Rising demand and falling profit for medical device manufacturers due to healthcare reform will increase average prices for MRI scanners, but more production of standardized and refurbished MRI scanners will help to limit price increases
Los Angeles, CA (PRWEB) December 04, 2014
MRI scanners have a buyer power score of 2.8 out of 5. This score reflects a mixed amount of buyer bargaining power due to changing regulations, volatile key inputs and a high total cost of ownership. High market share concentration, few substitutes and a medium level of product specialization reduce options for buyers. The top four players (Siemens, GE, Philips and Toshiba) account for more than half of the total market. “The introduction of refurbished and more standardized MRI scanners into the market during the next three years, however, will increase options and foster price competition, mitigating the rising average price of MRI scanners,” says IBISWorld procurement analyst Keiko Cadby.
Prices for these products have been rising over the past three years primarily due to increased demand. The passage of major healthcare reform has spurred rampant federal budget increases, and the high costs associated with owning an MRI scanner have led buyers to purchase MRIs as funds become available. Rising wages and research and development (R&D) spending have also contributed to increasing product prices as innovators strive to improve image quality and speed, expand clinical applicability and seek alternatives to helium. Rising concerns regarding helium depletion encourage developers to depend less on the limited resource. “Despite the increased availability of refurbished and standardized MRI scanners and fierce competition among suppliers, average prices will continue to rise steadily in the three years to 2017,” adds Cadby.
Demand for new MRI scanners is robust due to the rising number of adults aged 65 and older. This demographic prompts more demand for MRI-scanner diagnostic procedures than any other age group; they are part of a growing culture of proactive and educated patients seeking preventative and diagnostic care. The Affordable Care Act (ACA) allows previously uninsured patients to seek medical treatment and insured patients with better coverage to be more liberal with their healthcare expenses, boosting demand for new MRI scanners. The wide acceptance and use of these products benefits buyers because most suppliers focus on retaining existing contracts in favor of reaching out to new markets, further increasing buyer power. For more information, visit IBISWorld’s MRI Scanners procurement category market research report page.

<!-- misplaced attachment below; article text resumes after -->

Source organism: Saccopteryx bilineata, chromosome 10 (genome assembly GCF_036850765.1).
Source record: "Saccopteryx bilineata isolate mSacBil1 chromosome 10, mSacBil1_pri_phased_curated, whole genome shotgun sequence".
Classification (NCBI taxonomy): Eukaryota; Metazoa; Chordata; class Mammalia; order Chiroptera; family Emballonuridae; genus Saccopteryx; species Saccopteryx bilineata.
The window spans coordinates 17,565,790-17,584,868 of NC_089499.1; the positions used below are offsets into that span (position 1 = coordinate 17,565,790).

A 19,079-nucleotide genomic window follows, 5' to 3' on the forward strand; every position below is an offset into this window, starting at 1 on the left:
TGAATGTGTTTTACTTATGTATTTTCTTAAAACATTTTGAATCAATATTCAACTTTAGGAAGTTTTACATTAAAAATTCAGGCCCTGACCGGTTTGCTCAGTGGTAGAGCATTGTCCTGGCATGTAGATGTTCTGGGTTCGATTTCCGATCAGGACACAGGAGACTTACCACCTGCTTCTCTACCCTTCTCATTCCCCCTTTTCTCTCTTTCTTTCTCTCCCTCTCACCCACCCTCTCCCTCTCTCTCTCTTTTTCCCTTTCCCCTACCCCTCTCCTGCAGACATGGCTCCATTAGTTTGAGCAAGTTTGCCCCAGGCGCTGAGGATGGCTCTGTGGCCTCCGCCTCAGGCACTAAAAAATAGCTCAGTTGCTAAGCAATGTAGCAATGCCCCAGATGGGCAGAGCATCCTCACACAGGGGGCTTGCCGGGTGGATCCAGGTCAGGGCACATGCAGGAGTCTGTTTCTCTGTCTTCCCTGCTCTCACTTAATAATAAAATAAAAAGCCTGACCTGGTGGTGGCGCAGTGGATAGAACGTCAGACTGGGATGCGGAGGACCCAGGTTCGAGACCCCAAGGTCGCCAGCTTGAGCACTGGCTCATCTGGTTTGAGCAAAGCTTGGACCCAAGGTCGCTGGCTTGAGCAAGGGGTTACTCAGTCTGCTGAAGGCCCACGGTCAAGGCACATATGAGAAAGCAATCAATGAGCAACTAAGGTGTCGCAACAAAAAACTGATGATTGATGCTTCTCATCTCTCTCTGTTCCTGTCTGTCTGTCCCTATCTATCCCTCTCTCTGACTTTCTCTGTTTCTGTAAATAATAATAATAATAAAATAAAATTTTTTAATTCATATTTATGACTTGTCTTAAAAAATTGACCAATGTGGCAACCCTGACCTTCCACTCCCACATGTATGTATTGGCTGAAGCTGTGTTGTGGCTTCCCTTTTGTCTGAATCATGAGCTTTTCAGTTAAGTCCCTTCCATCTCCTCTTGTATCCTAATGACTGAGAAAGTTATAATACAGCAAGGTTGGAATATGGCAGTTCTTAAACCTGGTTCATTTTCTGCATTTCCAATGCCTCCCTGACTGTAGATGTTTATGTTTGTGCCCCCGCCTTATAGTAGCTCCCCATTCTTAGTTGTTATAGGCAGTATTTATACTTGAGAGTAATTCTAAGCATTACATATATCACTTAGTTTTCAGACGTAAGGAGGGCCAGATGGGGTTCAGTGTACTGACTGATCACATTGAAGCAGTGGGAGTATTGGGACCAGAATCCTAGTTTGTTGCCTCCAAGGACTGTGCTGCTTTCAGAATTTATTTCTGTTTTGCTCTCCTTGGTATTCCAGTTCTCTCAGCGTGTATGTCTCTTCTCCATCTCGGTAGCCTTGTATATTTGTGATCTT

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IBISWorld Procurement Report Key Topics
This report is intended to assist buyers of magnetic resonance imaging (MRI) scanners. These devices are tubular structures that use large magnets and radio waves to alter the atomic nuclei of a patient or object and produce images of internal bodily structures. Health professionals often use MRI scanners to search for potential tumors, internal bleeding, injuries or infections. MRI scanners, unlike computed tomography (CT) scans or X-ray systems, do not use ionizing radiation. MRI scans may also be referred to as magnetic resonance tomography.
Recent Price Trend
Product Life Cycle
Total Cost of Ownership
Supply Chain & Vendors
Supply Chain Dynamics
Supply Chain Risk
Market Share Concentration
Buying Lead Time
Key RFP Elements
Buyer Power Factors
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IBISWorld is one of the world's leading publishers of business intelligence, specializing in Industry research and Procurement research. Since 1971, IBISWorld has provided thoroughly researched, accurate and current business information. With an extensive online portfolio, valued for its depth and scope, IBISWorld’s procurement research reports equip clients with the insight necessary to make better purchasing decisions, faster. Headquartered in Los Angeles, IBISWorld Procurement serves a range of business, professional service and government organizations through more than 10 locations worldwide. For more information, visit http://www.ibisworld.com or call 1-800-330-3772.